Hey guys and gals. To enrichen my blog and share a bit more about my personality, I want to let you into my head for one of my biggest passions: cooking.
It is one of the easiest things in the world, I believe, BUT you have to build up a feeling for it over time. I was lucky enough to be brought up by a mum who took us shopping almost every week and also got us involved in the cooking/chopping/etc. from a young age. The great thing was that she had a wealth of knowledge about food and I was a curious kid, so I learnt a lot. In addition to that, when the TV was on at home there were often cook shows running, which I soaked up as well. There is, however, something that I only realised in retrospect about her cooking, that has pushed my admiration to another level. There were times, when I was younger, that we didn’t have so much money, but food was never something my mum compromised on. She made sure that we had good food, even if it meant getting creative.
I remember that there was a family we knew, because my sister was friends with their daughter, who also didn’t have much money. For them, contrary to us, it was because they chose to save money to buy a swimming pool. To be able to save the money they lived mainly from eating white toast, beans and pickles… I am so glad something like that would have never happened at our house.
Earlier I mentioned getting creative with cooking. My mum initially had to do this because of allergies my sister and I had as babies, but this creativity and use of all her knowledge later translated into her cooking. From there it has become one of the biggest elements of my culinary endeavours, encouraging me to try new things with new combinations in a very spontaneous and intuitive way, even if that means messing up sometimes. I don’t tend to cook from recipes unless I am baking (one of the big areas I differ from my mum), which is why writing them down was quite a task for me. I love cookbooks, but only for idea generation.
There is a good reason why as well. When you follow recipes you tend to work for the end product and pay more attention to the paper than the ingredients your working with. Also, if you only ever use the recipe you won’t try new things that could open your world of taste to new opportunities. You should never blindly follow orders. Taste is different for every individual, you have to learn how everything tastes, the different cooking techniques (and what they do to the food) and how to put it all together to match your palate, wallet and lifestyle.
I throw lifestyle in there because so many people say: “I don’t have time to cook” or “I don’t like cooking for myself” or “I don’t know how” or “It’s too expensive”. There is only one of those reasons I would ever half accept: not knowing how. There are so many fruit, vegetables, cuts of meat, fish and herbs available that, understandably, starting out can be a bit overwhelming, especially if you haven’t grown up with cooking. However, healthy nutrition is SO important that there is no way around it. Build up your knowledge from anything you may know a little about, base veg like potatoes and carrots or just have a look at what is in season. In season veg are not only going to be cheaper but will also taste better than veg which is artificially grown and pumped full of water and artificial nutrients. In the longterm everything you eat leaves its traces in your body and I am not just talking about fat. Think about it logically: good produce that is good for your body costs money, so there is a reason the ready meals are cheap.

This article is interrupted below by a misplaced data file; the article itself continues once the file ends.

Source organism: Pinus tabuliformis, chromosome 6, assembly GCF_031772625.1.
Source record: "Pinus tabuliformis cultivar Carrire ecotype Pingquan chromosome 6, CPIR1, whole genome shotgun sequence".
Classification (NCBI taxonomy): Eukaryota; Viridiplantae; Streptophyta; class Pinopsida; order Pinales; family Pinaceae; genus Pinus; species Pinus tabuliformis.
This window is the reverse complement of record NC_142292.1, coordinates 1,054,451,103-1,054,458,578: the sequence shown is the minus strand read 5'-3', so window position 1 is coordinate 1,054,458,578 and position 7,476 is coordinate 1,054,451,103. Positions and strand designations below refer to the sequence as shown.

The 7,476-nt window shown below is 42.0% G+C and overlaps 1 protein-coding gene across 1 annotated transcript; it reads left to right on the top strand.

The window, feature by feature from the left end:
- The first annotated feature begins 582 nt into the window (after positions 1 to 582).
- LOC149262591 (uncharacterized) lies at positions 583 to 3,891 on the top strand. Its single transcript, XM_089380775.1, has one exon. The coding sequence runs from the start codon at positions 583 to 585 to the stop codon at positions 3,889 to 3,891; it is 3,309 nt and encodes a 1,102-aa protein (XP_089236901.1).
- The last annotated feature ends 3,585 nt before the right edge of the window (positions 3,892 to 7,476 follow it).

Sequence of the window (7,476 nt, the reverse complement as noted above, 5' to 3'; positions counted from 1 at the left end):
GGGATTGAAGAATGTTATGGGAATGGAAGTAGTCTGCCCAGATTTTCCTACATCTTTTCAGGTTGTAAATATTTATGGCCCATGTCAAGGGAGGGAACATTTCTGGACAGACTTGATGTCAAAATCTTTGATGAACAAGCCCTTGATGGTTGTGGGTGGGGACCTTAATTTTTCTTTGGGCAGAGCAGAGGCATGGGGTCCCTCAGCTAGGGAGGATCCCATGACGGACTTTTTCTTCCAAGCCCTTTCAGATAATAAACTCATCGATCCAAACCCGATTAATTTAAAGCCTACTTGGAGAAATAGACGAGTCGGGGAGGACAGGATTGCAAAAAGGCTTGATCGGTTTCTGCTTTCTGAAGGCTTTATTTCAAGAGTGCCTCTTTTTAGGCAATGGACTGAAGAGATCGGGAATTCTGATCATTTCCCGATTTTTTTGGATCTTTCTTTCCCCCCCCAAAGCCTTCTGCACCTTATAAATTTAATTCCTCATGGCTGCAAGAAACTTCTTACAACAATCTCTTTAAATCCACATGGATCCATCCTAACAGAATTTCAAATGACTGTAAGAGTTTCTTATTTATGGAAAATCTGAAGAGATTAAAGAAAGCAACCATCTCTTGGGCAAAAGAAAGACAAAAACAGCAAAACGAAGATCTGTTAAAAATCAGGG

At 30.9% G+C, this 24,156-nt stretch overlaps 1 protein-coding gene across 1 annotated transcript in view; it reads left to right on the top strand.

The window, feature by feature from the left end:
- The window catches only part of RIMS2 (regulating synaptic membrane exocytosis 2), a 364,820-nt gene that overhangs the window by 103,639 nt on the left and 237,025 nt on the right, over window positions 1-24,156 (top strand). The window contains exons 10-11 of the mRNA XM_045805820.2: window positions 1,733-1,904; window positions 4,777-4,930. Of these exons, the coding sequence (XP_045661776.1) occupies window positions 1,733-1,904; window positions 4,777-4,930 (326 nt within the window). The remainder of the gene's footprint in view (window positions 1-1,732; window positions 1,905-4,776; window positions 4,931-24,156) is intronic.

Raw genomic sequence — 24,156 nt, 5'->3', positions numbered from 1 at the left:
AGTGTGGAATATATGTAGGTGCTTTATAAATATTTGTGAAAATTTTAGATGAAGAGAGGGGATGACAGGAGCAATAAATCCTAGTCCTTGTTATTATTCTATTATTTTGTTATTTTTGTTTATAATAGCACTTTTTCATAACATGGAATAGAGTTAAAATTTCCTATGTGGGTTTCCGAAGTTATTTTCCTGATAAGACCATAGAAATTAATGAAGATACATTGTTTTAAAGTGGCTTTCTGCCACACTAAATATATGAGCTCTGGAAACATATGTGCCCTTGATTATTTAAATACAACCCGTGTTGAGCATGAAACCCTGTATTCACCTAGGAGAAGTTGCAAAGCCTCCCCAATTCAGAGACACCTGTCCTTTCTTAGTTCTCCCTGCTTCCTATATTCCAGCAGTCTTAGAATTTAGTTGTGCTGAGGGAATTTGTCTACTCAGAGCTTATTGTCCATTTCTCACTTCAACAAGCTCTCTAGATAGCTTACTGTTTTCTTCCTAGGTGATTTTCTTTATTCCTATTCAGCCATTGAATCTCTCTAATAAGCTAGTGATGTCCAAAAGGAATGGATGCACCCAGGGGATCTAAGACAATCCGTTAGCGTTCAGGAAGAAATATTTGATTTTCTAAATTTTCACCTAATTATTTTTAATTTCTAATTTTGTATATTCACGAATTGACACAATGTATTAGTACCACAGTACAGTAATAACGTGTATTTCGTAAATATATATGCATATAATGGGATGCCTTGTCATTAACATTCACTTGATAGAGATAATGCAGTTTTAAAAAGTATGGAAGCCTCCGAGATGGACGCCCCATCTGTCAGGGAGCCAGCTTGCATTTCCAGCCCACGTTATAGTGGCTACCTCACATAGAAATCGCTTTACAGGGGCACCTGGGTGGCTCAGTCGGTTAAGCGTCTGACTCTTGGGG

On the other hand, eating healthy doesn’t have to cost the world. This takes me onto the points “It’s too expensive” and “I don’t like cooking for myself”. Too expensive(?): buy the things that can hold for several weeks (potatoes or onions for example) in bulk, make sure you store them right and it will give you a cost saving basis to build your meals from. Also, fresh food markets can be cheaper than your regular supermarket: no import cost. The same thing goes for cooking for yourself: don’t want to be doing it every night, then cooking in bulk and freeze. You can make your own ready meals for the week, that will be exactly how you want them, cheaper (if you buy smart) and 100% more healthy.
So then we get to the final point: “I don’t have time to cook.” Considering the previous points that I made: you should take time to cook! However, if you need more convincing: I would argue you can cook most standard meals in about 30 minutes. That’s quicker and more healthy than ordering takeaway, most ready meals take around the same time too.
So lets talk about putting together a dish. I won’t go into the details of ingredients, instead I want to talk to you about what you should keep in mind: your palate. There are 5 main taste sensations which we feel and you should try to balance them in your dishes. The 5 sensations are: Bitterness (back of your tongue), Salty (middle sides of tongue), Sweetness (tip of tongue), Sour (in between Sweet and Salty) and the fifth Umami (down the middle of the tongue). Umami is a moreish savoury flavour, if you’re interested to know more read up about it.
What I want to finish on is just a summary of the above: don’t be scared to explore food, it doesn’t have to look fancy (like on so many social media accounts), make the time for it because it’s your health we’re talking about and last but not least play with your food!